Generally favorable reviews - based on 21 Critics What's this?

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Universal acclaim- based on 11 Ratings

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  • Summary: For fifteen-year old Tom (Cunliffe), the war zone is at the heart of his seemingly happy middle-class family. Nothing can prepare him for the terrible secret that binds his father (Winstone) and his seventeen-year-old sister Jessie (Belmont). Isolated, confused and consumed by adolescent anger, Tom is determined to reveal the truth. (Lot 47 Films) Expand
Score distribution:
  1. Positive: 15 out of 21
  2. Negative: 0 out of 21
  1. 100
    Brilliant and heartbreaking, takes place in the present but is timeless.
  2. 89
    Sellbinding, distressing, and possessed of a dark and terrible beauty.
  3. Reviewed by: Jay Carr
    In all respects, from choice of material to fullness of execution on every level, The War Zone is an extraordinary piece of work.
  4. 70
    We may not want another film about incest, but there's a necessity about this one that won't be denied.
  5. 68
    A brooding, stunningly realistic portrait of familial self-destruction that raises far more questions than it can possibly answer.
  6. Roth, though, is like a sociopathic arsonist, one enthralled with his ability to start little blazes and one who would even call the fire department, but wouldn't stick around to see whether anyone put them out.
  7. 40
    The ultimately uncomplicated view of sexual and emotional violence in a family is only tragic, not insightful.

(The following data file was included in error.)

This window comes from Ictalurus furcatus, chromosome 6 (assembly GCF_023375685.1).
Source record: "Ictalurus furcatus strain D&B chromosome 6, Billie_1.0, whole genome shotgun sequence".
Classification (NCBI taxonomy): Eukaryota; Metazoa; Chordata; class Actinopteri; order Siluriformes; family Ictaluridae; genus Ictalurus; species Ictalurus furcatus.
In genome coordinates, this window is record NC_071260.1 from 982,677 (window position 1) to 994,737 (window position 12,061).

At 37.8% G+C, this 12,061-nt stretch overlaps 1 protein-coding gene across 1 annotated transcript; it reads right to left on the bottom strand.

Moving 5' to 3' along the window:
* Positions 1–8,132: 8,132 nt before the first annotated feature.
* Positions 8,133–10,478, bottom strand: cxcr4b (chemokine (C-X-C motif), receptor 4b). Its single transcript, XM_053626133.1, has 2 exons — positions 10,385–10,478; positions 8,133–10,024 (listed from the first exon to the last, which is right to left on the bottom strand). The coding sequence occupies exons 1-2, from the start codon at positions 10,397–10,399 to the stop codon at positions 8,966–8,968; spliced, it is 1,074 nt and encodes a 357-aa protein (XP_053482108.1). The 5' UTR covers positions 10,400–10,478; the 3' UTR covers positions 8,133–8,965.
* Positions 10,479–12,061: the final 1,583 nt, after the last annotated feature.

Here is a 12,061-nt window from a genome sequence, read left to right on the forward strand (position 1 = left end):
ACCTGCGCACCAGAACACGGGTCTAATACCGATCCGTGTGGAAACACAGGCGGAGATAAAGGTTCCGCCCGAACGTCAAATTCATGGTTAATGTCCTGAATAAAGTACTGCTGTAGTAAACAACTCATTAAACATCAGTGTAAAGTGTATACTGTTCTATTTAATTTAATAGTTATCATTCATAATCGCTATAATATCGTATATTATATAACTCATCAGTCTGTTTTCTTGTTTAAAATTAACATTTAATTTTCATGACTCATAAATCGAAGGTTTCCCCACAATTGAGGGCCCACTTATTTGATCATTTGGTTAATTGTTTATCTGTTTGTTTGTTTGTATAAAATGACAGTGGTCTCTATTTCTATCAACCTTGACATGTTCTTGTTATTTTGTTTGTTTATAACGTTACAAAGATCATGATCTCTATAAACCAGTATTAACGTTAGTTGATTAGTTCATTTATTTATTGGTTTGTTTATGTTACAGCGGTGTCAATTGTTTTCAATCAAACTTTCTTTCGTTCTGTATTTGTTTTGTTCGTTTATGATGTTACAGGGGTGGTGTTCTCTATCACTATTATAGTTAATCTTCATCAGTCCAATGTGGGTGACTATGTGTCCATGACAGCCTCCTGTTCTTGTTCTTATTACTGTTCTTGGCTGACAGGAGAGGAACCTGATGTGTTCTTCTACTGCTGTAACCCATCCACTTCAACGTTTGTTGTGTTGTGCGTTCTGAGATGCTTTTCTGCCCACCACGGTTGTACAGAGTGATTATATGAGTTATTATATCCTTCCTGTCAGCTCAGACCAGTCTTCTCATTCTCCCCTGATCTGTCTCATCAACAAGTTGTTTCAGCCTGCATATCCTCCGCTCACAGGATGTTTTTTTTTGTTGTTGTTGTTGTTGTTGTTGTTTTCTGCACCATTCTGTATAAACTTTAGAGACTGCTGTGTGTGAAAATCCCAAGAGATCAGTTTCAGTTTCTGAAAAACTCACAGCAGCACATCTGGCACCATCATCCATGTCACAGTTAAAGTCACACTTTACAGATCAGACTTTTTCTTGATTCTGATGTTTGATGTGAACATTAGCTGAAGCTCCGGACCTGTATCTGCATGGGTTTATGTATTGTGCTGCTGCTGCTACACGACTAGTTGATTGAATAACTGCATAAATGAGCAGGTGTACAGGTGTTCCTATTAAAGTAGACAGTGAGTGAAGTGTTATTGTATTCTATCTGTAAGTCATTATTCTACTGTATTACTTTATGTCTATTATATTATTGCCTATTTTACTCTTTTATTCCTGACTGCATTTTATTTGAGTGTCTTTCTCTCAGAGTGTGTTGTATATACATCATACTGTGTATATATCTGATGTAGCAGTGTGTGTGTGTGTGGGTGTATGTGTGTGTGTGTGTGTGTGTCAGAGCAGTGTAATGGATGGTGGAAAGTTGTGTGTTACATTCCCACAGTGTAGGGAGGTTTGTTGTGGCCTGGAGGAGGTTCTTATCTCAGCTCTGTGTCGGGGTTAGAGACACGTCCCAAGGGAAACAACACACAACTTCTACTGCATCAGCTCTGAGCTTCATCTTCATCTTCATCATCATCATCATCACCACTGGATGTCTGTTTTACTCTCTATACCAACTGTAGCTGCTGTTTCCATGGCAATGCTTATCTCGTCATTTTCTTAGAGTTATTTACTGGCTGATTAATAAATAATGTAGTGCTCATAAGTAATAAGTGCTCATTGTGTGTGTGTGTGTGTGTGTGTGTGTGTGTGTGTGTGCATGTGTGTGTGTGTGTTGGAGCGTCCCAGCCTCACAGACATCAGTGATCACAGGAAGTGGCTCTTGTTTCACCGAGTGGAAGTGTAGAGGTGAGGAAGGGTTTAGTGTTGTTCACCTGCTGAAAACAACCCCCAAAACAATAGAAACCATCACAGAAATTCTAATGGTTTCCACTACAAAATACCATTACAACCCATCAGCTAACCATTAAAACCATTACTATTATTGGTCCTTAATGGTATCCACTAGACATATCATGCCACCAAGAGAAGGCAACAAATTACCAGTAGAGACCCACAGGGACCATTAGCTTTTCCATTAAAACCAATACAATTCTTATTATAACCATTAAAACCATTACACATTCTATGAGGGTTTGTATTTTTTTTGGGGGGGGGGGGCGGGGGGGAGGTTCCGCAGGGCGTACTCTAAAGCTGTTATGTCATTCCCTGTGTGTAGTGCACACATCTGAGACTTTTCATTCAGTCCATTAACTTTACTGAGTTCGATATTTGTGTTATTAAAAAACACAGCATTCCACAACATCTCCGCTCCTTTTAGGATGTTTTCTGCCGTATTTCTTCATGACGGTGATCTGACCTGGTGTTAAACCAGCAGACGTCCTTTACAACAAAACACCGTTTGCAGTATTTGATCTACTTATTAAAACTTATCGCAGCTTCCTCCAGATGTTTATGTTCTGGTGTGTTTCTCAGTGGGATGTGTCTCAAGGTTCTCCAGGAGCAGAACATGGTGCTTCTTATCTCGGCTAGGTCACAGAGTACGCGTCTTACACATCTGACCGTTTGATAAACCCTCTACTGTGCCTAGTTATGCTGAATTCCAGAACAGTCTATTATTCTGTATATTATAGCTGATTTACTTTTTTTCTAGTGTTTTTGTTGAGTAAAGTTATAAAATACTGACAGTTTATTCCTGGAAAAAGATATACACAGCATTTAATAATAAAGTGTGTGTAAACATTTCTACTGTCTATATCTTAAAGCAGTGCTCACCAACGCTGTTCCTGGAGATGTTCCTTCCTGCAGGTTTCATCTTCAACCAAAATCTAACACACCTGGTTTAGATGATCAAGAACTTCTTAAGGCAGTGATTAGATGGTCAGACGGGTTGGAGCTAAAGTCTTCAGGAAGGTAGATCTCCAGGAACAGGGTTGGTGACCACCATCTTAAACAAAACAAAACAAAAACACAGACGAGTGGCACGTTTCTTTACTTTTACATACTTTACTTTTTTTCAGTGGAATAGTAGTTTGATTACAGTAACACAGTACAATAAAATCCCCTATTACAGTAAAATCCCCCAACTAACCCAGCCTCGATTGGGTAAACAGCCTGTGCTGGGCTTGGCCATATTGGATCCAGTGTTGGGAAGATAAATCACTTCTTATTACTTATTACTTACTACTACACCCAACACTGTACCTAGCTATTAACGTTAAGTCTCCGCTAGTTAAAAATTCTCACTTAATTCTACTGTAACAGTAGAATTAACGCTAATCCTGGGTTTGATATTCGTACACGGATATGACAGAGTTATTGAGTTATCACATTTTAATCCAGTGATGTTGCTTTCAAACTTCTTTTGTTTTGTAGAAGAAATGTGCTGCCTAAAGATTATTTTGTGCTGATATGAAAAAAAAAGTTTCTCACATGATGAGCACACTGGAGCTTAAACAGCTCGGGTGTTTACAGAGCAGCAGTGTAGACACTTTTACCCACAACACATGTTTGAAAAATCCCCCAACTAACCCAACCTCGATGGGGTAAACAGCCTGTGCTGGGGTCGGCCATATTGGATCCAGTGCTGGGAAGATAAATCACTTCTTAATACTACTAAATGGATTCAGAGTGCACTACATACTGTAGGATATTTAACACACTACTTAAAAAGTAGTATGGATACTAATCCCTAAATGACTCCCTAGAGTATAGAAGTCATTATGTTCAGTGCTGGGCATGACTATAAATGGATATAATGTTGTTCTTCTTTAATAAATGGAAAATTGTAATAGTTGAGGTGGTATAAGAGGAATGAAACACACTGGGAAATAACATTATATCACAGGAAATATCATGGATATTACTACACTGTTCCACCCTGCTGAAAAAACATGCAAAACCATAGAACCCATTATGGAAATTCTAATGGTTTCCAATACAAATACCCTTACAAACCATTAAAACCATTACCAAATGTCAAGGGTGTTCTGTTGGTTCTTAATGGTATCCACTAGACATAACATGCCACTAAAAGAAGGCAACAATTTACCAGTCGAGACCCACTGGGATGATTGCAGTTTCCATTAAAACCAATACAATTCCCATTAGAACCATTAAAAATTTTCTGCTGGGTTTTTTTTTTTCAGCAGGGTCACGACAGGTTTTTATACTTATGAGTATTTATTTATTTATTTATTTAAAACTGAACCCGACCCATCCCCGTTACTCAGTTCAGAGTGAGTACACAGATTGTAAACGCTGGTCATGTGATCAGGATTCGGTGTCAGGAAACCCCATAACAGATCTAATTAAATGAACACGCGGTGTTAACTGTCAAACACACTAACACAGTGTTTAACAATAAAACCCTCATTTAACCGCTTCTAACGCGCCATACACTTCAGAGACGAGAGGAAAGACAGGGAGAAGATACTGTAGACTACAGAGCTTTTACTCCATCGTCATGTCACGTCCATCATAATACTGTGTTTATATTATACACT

See all 21 Critic Reviews

Score distribution:
  1. Positive: 9 out of 9
  2. Mixed: 0 out of 9
  3. Negative: 0 out of 9
  1. Feb 17, 2013
    "The War Zone,"-Tim Roth revisits emotional rawness, and makes one of the most impressive actor-to-filmmaker transitions. A searing drama about incest, "The War Zone" is a brave act by Roth. The subject is noncommercial, and the way Roth confronts it angrily, without sentiment or exploitation is guaranteed to upset those members of his audience who like their drama filtered and safe.

    They live in a comfortable cottage, warm and sheltered, life revolving around the big kitchen table. Mum (Tilda Swinton) is very pregnant. Dad (Ray Winstone) is cheery, extroverted-- good guy. Tom (Freddie Cunliffe) is a 15-year-old, silent and sad because he misses his friends in London. Jessie (Lara Belmont) is 18 years old, ripe with beauty. This looks like a cheerful story. Casual nudity when bathing and horseplay begin to give way to something far more sinister lying just below surface. The son begins to suspect of incest, piecing together evidence, but unsure of how to address the abuse.

    Roth's direction is moody and austere--it emphasizes the simple details of domestic life and the ways in which families unwittingly collude to avoid the truth. He favors scenes that appear to be about nothing: Mum talking on the phone in the background, while in the foreground Dad bounces the new baby. He lingers on these uneventful moments as if to imply that such genial routine can provide a smoke screen. One of the lingering questions is whether Swinton's character knows what's going on.